Firestone meets annual production targets despite market weakness
Africa-focused Firestone Diamonds (LON:FDI) became on Thursday one of the few precious stones miners to remain afloat amid lingering market weakness, particularly for smaller, lower-value diamonds.
The company posted annual production within guidance, following a “solid” fourth-quarter during which it recovered 208,572 carats, 34% more than in the previous three months of the year.
The miner dug up 829,458 carats in the fiscal year ended June from Liqhobong, in Lesotho, which is its only operating mine. While the figure was within Firestone’s 820,000 to 870,000 carats forecast, it was 0.8% lower than in the previous year.
Firestone also found a 22-carat white makeable rock and an 11-carat fancy light-pink diamond.
“Makeable” diamonds are those whose shape allows to cut one large diamond from it. In contrast, “sawable” stones can be cut in half in order to create two smaller diamonds.
For 2020, Firestone expects diamond recoveries to be between 820,000 and 870,000 carats, with ore tonnes treated between 3.6 million and 3.8 million tonnes. In 2019, it has mined 3.7 million tonnes, which was within guidance but below the 3.8 million tonnes it recovered a year prior.
“From a market and pricing perspective, it was a tough financial year, particularly for the smaller, lower-value goods and these conditions are expected to persist for the rest of 2019 and possibly improving during 2020 when global rough supply is expected to reduce,” chief executive, Paul Bosma, said in a statement.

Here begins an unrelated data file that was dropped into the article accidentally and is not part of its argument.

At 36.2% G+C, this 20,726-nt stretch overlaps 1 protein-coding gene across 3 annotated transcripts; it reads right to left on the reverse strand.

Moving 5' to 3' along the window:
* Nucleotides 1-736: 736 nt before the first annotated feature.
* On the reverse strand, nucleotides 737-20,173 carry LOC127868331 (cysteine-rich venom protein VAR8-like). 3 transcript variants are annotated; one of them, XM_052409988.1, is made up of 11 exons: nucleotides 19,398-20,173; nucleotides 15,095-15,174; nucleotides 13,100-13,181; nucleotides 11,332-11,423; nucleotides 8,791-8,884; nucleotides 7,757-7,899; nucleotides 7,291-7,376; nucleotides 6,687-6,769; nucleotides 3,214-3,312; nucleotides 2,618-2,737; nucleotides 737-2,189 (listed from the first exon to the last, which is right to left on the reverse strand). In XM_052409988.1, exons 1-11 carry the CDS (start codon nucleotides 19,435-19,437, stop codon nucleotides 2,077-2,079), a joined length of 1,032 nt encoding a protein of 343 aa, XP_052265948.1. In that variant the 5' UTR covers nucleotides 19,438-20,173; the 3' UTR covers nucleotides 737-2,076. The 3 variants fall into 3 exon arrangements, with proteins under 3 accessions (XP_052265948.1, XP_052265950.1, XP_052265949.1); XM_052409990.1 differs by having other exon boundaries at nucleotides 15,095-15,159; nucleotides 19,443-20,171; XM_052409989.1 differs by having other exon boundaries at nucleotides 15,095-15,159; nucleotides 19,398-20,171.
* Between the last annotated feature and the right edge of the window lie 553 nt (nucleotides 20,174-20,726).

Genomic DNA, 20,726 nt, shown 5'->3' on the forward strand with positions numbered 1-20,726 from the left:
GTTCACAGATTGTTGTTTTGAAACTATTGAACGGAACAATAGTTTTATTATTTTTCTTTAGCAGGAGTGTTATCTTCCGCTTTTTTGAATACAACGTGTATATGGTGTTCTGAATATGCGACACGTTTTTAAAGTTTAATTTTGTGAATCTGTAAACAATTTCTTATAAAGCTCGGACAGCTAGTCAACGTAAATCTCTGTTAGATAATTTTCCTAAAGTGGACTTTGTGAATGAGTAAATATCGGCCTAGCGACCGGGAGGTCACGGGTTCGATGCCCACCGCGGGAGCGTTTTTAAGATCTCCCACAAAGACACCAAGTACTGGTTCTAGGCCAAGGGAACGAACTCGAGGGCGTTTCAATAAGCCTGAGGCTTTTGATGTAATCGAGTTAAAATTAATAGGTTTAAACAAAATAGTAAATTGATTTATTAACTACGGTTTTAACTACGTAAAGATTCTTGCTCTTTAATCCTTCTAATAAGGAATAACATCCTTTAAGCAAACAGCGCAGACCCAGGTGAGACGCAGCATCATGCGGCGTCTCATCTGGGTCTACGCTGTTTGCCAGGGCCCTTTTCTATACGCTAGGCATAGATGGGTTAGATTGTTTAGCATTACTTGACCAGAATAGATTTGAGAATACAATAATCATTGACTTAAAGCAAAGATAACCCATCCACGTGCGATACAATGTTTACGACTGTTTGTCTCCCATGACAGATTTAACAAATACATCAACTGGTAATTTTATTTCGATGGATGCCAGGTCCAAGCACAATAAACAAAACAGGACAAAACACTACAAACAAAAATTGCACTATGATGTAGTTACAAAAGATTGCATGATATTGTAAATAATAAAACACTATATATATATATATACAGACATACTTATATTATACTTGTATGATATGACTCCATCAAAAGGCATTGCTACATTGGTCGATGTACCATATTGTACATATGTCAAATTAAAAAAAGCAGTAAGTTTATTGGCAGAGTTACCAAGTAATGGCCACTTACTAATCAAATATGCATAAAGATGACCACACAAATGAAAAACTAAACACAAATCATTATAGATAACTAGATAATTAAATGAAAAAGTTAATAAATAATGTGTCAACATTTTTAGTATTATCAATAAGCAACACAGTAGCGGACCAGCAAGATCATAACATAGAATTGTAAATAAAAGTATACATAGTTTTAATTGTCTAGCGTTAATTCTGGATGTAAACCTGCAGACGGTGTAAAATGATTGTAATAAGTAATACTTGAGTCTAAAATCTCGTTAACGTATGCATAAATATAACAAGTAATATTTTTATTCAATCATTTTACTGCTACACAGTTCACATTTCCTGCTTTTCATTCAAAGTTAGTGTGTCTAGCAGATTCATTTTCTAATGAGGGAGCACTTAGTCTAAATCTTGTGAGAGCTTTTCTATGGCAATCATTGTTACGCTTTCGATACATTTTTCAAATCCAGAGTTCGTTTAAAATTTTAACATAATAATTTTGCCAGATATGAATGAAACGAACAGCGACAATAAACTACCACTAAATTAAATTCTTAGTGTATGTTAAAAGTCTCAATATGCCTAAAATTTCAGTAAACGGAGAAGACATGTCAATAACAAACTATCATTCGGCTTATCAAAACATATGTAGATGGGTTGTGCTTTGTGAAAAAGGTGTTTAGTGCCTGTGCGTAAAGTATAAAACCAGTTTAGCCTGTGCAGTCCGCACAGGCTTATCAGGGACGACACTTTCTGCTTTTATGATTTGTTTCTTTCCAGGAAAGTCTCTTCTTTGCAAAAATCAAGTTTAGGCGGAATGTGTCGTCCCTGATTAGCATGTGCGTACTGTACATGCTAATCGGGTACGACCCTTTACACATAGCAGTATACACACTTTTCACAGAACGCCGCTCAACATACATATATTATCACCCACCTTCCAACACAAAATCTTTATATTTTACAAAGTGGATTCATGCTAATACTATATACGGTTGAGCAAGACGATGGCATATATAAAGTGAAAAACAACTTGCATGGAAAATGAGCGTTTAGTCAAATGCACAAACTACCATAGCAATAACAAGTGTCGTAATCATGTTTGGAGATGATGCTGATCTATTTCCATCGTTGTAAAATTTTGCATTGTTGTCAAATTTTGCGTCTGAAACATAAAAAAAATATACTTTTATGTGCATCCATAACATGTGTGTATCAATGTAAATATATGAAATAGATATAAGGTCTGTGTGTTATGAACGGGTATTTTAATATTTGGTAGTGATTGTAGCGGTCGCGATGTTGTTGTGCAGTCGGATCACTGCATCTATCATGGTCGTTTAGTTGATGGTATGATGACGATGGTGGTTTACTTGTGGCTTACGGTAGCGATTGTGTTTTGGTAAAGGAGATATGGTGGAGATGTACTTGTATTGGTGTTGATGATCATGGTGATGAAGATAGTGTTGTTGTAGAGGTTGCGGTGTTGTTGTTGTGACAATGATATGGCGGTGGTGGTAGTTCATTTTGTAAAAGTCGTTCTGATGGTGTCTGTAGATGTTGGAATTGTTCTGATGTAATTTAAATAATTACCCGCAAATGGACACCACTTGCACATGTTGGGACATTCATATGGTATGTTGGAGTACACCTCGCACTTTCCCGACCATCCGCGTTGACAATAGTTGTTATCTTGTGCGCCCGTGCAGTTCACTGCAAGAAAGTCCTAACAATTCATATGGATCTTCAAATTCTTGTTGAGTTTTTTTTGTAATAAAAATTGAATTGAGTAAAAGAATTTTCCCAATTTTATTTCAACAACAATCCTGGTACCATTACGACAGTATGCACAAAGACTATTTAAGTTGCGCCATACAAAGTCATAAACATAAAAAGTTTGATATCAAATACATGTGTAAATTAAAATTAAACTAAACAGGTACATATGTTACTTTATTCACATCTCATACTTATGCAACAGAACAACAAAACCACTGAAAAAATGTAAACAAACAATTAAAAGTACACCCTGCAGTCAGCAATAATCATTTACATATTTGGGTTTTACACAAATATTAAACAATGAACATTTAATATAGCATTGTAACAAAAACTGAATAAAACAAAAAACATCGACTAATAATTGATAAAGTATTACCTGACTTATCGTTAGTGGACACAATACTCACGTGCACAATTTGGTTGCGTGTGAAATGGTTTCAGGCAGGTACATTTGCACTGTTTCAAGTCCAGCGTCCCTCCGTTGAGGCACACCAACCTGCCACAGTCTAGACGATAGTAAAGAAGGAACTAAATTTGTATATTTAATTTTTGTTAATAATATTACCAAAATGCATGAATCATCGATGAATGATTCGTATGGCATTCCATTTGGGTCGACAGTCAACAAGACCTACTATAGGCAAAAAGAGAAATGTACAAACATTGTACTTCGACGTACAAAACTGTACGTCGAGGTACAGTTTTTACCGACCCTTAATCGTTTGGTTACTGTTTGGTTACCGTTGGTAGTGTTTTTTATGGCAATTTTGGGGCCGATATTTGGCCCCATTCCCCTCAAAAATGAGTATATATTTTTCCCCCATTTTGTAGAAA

Over the past 18 months, diamond miners have had a hard time as demand for rough diamonds remains affected by market volatility and ongoing trade tensions between China and the US.
Polished diamond demand, as well as midstream rough diamond sales, have also been impacted on by retail store closures and destocking in the US.
Last week, South Africa’s Petra Diamonds (LON:PDL), owner of the iconic Cullinan mine, said it anticipated that next year’s production would be lower due to ongoing market weakness.
Earlier this month, the world’s biggest miner of precious stones, De Beers, also reported an output drop and cut guidance for the year. It followed up today by confirming plans to scale back production, as part of its efforts to boost prices and demand.